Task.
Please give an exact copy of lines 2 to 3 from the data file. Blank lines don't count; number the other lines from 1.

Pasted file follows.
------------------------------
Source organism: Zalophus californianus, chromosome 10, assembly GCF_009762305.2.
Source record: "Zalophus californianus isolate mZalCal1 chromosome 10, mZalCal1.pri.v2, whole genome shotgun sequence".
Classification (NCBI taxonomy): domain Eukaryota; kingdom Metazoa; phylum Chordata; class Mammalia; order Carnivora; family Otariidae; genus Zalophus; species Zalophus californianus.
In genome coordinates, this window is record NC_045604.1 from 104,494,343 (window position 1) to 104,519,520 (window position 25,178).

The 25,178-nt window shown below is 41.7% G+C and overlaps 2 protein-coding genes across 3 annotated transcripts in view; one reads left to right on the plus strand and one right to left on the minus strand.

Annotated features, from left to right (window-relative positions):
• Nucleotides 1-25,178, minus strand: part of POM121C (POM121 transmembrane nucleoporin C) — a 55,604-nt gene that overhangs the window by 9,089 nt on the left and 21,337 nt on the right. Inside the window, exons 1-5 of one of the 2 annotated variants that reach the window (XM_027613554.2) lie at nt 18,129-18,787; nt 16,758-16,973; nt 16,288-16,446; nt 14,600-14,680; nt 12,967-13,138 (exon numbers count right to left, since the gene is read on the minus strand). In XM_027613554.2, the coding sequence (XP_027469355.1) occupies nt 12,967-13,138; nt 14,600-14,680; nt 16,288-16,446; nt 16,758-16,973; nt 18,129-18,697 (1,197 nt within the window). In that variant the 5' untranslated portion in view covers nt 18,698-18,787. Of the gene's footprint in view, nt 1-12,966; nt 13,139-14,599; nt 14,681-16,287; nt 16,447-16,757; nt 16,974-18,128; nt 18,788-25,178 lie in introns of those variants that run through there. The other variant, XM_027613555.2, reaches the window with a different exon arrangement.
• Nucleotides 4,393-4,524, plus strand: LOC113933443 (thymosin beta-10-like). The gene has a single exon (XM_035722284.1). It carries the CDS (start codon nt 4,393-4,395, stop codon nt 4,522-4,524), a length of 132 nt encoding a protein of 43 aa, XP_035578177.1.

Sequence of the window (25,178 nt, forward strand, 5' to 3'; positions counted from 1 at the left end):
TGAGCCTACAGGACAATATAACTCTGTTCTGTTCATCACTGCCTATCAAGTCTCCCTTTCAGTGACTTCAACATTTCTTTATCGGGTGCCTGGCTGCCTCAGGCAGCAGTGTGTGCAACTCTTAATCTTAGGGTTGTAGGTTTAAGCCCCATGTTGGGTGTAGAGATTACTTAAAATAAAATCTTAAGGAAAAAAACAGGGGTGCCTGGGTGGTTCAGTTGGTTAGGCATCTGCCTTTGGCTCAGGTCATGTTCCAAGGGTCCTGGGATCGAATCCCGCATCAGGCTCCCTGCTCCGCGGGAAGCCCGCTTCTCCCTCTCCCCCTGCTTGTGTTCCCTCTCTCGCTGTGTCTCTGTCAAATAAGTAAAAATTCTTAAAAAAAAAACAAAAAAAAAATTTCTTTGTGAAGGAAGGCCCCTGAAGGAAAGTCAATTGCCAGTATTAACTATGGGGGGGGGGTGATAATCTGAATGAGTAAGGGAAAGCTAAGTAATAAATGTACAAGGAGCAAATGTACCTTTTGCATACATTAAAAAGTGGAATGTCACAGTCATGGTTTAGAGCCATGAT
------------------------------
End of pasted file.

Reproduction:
Source record: "Zalophus californianus isolate mZalCal1 chromosome 10, mZalCal1.pri.v2, whole genome shotgun sequence".
Classification (NCBI taxonomy): domain Eukaryota; kingdom Metazoa; phylum Chordata; class Mammalia; order Carnivora; family Otariidae; genus Zalophus; species Zalophus californianus.